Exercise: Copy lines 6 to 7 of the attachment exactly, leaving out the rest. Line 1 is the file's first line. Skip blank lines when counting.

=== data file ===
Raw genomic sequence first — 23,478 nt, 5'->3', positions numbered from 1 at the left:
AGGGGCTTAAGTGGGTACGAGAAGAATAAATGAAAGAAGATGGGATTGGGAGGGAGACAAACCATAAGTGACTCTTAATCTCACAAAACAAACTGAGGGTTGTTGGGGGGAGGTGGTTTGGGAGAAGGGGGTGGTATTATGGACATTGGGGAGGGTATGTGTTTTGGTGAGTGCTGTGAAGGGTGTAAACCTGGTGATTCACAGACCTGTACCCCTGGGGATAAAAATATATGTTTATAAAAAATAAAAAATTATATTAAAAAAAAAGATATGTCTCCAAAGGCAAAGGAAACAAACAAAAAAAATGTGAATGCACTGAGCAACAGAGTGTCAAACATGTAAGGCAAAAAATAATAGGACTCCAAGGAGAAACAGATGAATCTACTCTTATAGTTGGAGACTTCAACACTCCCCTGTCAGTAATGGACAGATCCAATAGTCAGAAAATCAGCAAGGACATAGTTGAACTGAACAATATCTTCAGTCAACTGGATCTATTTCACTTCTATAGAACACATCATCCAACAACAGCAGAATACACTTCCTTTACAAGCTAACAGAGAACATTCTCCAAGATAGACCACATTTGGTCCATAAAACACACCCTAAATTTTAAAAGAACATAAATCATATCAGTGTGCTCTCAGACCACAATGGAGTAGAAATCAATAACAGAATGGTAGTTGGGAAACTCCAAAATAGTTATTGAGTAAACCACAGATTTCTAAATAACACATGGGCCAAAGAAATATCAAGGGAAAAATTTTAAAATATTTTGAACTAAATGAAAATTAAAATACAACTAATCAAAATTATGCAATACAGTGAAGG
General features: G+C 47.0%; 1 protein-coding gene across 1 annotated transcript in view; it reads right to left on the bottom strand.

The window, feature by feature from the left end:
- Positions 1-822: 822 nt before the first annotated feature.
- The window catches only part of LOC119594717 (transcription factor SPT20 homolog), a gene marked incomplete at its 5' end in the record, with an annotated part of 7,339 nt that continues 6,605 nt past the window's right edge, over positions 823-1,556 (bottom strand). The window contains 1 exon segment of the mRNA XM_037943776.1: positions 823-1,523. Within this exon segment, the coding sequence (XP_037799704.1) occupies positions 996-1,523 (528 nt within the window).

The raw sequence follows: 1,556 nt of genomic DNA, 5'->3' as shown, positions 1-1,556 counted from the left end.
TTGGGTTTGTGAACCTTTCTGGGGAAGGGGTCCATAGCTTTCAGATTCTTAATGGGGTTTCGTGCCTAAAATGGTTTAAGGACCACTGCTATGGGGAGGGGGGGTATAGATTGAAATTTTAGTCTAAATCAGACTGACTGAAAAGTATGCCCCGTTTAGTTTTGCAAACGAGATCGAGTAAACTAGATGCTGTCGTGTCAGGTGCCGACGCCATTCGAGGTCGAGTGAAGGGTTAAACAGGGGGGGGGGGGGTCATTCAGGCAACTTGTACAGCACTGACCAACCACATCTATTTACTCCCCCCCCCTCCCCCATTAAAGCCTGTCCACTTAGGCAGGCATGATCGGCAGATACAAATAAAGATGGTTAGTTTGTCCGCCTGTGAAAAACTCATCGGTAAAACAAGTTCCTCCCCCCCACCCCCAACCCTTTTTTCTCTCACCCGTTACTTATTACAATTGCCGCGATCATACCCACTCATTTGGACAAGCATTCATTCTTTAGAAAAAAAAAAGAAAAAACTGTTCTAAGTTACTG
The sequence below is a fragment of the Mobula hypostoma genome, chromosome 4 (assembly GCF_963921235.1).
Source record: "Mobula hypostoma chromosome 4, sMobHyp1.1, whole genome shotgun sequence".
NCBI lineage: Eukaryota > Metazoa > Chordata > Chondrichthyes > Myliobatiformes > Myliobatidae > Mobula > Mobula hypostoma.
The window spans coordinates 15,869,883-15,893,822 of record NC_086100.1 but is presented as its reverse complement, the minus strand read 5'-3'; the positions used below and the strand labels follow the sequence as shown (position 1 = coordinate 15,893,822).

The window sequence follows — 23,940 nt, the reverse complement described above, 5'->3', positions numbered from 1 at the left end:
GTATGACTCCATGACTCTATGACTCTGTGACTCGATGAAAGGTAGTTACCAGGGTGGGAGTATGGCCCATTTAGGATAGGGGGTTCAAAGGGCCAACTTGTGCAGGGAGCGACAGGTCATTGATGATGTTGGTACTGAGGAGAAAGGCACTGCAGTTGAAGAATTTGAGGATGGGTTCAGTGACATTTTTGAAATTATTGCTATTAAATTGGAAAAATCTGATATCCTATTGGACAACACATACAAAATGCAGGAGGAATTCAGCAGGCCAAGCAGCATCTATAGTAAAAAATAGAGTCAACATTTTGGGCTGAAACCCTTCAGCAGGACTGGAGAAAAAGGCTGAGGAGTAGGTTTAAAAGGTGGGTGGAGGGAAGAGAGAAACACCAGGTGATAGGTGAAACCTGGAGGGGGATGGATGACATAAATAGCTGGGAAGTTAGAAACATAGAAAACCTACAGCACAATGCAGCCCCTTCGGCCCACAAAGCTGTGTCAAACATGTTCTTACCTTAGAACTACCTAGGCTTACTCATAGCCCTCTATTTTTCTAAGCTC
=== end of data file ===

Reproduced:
- The window catches only part of LOC119594717 (transcription factor SPT20 homolog), a gene marked incomplete at its 5' end in the record, with an annotated part of 7,339 nt that continues 6,605 nt past the window's right edge, over positions 823-1,556 (bottom strand). The window contains 1 exon segment of the mRNA XM_037943776.1: positions 823-1,523. Within this exon segment, the coding sequence (XP_037799704.1) occupies positions 996-1,523 (528 nt within the window).

The raw sequence follows: 1,556 nt of genomic DNA, 5'->3' as shown, positions 1-1,556 counted from the left end.